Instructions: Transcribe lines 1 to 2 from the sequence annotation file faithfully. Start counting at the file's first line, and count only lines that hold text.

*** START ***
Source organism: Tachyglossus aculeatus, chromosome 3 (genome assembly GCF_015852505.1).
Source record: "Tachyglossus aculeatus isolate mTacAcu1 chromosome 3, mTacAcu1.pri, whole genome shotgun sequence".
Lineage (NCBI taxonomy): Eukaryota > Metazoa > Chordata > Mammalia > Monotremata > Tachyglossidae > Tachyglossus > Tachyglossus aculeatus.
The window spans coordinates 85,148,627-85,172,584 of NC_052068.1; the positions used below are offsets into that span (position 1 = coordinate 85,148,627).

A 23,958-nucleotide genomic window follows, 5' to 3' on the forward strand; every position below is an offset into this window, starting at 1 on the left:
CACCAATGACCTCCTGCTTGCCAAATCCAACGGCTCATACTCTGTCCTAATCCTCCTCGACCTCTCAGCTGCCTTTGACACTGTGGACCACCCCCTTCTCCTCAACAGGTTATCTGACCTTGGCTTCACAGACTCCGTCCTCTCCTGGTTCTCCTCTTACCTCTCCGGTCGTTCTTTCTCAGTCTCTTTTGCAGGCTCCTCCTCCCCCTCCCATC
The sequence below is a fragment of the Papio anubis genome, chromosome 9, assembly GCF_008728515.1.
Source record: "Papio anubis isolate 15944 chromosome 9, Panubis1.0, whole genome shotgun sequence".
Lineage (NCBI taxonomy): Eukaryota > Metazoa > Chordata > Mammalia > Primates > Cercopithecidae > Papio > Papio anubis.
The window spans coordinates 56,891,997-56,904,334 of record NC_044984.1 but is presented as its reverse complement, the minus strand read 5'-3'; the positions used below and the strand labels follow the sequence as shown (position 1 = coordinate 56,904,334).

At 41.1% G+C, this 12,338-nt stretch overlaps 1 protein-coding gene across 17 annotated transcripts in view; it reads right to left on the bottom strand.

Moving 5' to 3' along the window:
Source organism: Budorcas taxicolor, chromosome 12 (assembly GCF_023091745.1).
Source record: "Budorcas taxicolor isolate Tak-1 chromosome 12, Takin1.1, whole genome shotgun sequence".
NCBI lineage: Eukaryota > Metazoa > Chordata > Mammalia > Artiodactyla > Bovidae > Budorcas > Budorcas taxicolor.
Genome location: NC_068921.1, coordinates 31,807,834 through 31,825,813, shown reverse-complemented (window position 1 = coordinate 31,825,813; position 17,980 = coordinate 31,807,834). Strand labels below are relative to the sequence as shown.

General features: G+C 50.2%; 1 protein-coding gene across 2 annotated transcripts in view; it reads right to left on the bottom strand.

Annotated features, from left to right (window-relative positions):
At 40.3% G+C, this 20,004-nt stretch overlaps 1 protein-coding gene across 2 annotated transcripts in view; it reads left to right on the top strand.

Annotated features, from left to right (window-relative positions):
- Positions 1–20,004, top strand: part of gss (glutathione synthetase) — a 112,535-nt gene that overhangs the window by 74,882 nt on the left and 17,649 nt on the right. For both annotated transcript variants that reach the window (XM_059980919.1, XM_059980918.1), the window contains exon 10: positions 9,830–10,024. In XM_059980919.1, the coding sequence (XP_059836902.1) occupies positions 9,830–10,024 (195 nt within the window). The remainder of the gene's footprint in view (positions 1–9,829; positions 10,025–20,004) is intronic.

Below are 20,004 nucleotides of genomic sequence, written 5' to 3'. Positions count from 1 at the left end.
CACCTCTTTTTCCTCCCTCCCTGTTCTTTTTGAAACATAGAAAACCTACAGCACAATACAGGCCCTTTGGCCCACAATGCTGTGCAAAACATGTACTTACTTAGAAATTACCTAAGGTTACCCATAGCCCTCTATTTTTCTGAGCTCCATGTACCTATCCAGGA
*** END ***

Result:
Source organism: Tachyglossus aculeatus, chromosome 3 (genome assembly GCF_015852505.1).
Source record: "Tachyglossus aculeatus isolate mTacAcu1 chromosome 3, mTacAcu1.pri, whole genome shotgun sequence".